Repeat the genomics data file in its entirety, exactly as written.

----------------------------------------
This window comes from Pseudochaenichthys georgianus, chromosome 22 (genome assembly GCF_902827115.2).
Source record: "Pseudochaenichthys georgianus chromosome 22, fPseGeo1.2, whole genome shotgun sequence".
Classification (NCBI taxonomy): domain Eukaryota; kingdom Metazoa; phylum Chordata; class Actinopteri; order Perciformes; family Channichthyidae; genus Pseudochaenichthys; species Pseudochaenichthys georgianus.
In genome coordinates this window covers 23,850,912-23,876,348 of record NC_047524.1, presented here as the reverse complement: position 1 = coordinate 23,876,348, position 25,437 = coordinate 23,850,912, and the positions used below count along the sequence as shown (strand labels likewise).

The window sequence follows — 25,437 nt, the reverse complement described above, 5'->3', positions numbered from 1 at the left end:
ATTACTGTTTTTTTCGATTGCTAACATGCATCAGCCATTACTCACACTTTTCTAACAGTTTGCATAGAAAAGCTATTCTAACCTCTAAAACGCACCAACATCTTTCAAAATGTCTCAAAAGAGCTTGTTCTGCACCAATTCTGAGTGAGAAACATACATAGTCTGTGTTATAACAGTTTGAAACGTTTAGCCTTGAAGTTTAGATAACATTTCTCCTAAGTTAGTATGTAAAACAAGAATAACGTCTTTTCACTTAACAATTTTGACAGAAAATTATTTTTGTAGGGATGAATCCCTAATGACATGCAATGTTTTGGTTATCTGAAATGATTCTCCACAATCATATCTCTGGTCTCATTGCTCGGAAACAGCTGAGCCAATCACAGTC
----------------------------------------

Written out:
This window comes from Pseudochaenichthys georgianus, chromosome 22 (genome assembly GCF_902827115.2).
Source record: "Pseudochaenichthys georgianus chromosome 22, fPseGeo1.2, whole genome shotgun sequence".
Classification (NCBI taxonomy): domain Eukaryota; kingdom Metazoa; phylum Chordata; class Actinopteri; order Perciformes; family Channichthyidae; genus Pseudochaenichthys; species Pseudochaenichthys georgianus.
In genome coordinates this window covers 23,850,912-23,876,348 of record NC_047524.1, presented here as the reverse complement: position 1 = coordinate 23,876,348, position 25,437 = coordinate 23,850,912, and the positions used below count along the sequence as shown (strand labels likewise).

The window sequence follows — 25,437 nt, the reverse complement described above, 5'->3', positions numbered from 1 at the left end:
ATTACTGTTTTTTTCGATTGCTAACATGCATCAGCCATTACTCACACTTTTCTAACAGTTTGCATAGAAAAGCTATTCTAACCTCTAAAACGCACCAACATCTTTCAAAATGTCTCAAAAGAGCTTGTTCTGCACCAATTCTGAGTGAGAAACATACATAGTCTGTGTTATAACAGTTTGAAACGTTTAGCCTTGAAGTTTAGATAACATTTCTCCTAAGTTAGTATGTAAAACAAGAATAACGTCTTTTCACTTAACAATTTTGACAGAAAATTATTTTTGTAGGGATGAATCCCTAATGACATGCAATGTTTTGGTTATCTGAAATGATTCTCCACAATCATATCTCTGGTCTCATTGCTCGGAAACAGCTGAGCCAATCACAGTC